Consumer revenue keeps dropping as GCI reports 1Q results

General Communication Inc. took in $228 million in its first quarter of 2017, but a decline of nearly $7 million in consumer revenue and a $46.5 million accounting writedown for income taxes led it to post a $55.2 million net loss for the period.

In the first quarter of 2017, GCI’s revenue from consumers fell to $107 million from $113.7 million in the same period for 2016. But those losses were somewhat offset by nearly $4 million in additional business revenue for the same time period.

Following national trends, a growth in data streaming — movies and television from Netflix, Hulu and other entertainment sources — are outpacing consumer demand for cable television. GCI saw a further loss of 4,500 cable subscribers between first quarter 2016 and the same period in 2017.

“Alaskans, just like our counterparts in the Lower 48, are getting more and more of their TV and film entertainment over the Internet instead of traditional pay-TV subscriptions,” said Kate Slyker, GCI chief marketing officer.

This shows up in the gain of $8 million in Internet data revenue that helped offset a $3 million loss in consumer wireless revenue and a $4 million loss in cable revenue. The loss of nearly $7 million between 2017 and 2016 in the consumer category was partially offset by a gain of $3.6 million in business revenue.

GCI has 4,000 fewer wireless lines in service after the first quarter of 2017 compared to a year ago and 6,500 fewer basic video subscribers. The number of HD/DVR boxes in service declined by 5,600.

Postpaid business and consumer wireless lines declined by 7,100 lines (5,500 consumer and 1,600 business), which was offset somewhat by a gain of 3,900 prepaid wireless lines.

An investment conference May 4 and a first-quarter 2017 financial report spell out other expenses that impacted GCI’s bottom line.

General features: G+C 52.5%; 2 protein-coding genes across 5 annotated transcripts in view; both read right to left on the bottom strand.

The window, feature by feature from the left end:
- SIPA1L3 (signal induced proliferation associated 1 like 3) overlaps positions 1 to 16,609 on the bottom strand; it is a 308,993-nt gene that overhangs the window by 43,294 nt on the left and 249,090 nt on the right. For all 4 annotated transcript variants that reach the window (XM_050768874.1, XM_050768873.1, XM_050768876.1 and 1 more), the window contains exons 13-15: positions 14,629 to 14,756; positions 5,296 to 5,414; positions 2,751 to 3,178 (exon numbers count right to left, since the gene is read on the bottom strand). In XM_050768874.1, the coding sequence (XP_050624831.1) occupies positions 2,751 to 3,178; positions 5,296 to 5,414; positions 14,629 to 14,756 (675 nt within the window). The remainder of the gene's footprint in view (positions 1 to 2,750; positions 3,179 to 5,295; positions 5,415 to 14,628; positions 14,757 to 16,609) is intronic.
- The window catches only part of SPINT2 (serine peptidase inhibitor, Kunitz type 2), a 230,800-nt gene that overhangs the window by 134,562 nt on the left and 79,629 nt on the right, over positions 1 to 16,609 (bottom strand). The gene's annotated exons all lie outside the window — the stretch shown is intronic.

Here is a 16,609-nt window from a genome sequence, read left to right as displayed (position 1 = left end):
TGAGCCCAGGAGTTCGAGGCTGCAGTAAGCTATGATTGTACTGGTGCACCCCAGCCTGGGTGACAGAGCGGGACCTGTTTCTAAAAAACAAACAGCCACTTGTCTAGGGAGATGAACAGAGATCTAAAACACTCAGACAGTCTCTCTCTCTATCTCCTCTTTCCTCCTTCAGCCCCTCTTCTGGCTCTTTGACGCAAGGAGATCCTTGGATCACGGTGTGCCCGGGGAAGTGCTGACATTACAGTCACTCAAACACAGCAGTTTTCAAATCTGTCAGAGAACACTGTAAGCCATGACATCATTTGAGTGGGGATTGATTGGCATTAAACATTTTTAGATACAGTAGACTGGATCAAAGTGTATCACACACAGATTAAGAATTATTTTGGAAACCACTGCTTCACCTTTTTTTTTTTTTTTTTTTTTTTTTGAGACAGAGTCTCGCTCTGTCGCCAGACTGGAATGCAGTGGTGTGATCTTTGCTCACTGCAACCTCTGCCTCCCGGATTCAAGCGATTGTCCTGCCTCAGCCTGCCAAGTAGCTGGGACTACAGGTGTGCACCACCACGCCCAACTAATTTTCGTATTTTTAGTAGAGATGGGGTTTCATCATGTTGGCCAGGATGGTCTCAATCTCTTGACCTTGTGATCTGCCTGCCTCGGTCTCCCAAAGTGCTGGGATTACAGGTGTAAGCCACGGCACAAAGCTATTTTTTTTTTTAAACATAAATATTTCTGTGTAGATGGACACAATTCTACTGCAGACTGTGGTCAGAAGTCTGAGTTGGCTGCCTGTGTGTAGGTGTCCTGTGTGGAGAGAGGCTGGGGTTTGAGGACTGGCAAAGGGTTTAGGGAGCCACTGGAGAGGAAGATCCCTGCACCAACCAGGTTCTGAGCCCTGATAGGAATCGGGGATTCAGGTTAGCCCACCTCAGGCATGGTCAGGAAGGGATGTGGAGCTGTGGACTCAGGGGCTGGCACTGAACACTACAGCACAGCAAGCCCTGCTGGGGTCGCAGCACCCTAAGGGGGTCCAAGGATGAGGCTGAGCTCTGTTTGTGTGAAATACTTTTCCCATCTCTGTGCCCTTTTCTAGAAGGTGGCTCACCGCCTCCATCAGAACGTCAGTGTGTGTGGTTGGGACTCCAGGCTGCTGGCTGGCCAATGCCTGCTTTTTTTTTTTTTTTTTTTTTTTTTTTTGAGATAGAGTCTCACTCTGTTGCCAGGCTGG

GCI President and CEO Ron Duncan said additional expenses in 2017’s first quarter came in part because the sales, general and administrative expense line items have increased.

The financial report shows a $3 million increase in labor and health insurance costs and a $2.4 million rise in professional and contract services.

There was also a $4.2 million jump in transaction costs related to GCI’s purchase by Colorado-based Liberty Interactive Corp.

In a deal announced April 4, GCI sold a controlling interest to Liberty Interactive Corp. for $1.12 billion. Currently, GCI is incurring expenses for advisory and legal fees as it completes transactions and filings with the Regulatory Commission of Alaska and the Department of Justice.

“A majority of these costs have already been incurred or will be incurred regardless of whether the transactions are completed. It’s difficult to estimate those costs accurately ahead of time,” the financial report states.

Liberty and GCI are unaffiliated companies that are currently operated independently of each other. Management at both GCI and Liberty may be required to “divert a disproportional amount of attention away from their respective day-to-day activities and operations. Yet the reorganization agreement imposes certain restrictive interim covenants on us,” according to the report.

The restrictions may prevent GCI from changing employee benefits, making certain acquisitions or pursing certain business opportunities or making certain changes to CGI capital stock.